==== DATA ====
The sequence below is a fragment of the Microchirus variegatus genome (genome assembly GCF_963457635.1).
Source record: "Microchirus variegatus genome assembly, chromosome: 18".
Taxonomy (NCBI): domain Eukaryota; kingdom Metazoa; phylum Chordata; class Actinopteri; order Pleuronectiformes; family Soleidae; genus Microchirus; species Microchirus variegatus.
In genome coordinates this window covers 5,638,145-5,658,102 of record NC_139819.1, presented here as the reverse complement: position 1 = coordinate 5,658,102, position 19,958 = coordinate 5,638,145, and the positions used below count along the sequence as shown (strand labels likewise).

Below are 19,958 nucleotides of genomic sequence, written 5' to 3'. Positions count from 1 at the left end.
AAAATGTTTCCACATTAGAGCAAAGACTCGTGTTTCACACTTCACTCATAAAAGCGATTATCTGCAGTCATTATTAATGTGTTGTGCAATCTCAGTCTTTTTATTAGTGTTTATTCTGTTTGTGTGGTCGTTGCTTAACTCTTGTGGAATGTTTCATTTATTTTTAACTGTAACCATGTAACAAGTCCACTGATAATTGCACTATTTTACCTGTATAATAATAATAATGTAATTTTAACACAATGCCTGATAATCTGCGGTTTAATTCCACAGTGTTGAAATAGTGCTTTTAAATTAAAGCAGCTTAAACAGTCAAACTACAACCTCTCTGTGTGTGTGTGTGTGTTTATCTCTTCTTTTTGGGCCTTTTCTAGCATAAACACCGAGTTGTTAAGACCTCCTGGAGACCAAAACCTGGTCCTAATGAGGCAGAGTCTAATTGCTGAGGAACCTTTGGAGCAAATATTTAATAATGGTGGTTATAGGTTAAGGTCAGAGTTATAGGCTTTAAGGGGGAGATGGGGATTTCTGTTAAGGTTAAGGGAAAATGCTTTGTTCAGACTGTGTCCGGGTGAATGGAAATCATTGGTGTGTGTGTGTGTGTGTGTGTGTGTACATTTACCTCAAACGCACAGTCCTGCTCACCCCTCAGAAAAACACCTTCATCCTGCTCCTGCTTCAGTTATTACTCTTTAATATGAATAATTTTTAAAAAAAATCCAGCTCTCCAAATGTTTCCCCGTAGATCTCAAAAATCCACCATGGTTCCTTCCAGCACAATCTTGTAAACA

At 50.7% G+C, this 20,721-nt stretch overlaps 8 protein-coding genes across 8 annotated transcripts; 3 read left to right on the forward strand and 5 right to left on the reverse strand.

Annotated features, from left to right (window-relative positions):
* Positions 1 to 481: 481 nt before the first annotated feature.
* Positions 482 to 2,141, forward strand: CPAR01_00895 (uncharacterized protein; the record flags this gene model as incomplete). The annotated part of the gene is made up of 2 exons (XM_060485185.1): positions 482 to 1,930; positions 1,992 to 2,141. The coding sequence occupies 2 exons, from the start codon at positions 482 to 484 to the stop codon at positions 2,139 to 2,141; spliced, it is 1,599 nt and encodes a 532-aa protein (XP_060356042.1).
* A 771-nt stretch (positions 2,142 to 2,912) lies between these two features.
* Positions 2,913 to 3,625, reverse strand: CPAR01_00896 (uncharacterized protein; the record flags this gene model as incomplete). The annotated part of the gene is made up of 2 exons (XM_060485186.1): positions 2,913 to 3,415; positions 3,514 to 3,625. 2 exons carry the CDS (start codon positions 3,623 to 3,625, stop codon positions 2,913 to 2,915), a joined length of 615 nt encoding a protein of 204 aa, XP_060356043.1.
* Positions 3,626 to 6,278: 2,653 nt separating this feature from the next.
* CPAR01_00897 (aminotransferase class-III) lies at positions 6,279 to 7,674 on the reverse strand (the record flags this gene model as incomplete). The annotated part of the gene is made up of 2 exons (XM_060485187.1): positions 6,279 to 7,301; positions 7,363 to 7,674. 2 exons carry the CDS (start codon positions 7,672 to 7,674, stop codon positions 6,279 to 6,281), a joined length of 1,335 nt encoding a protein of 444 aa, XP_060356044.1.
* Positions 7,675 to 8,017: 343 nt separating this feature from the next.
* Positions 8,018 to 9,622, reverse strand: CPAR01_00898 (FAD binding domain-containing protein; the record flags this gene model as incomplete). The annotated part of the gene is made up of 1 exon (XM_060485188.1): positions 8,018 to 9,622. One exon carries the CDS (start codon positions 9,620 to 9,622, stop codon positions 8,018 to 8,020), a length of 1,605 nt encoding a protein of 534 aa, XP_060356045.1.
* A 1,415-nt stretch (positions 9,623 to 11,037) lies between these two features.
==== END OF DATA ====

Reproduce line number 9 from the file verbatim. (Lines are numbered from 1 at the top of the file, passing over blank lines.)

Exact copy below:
* Positions 1 to 481: 481 nt before the first annotated feature.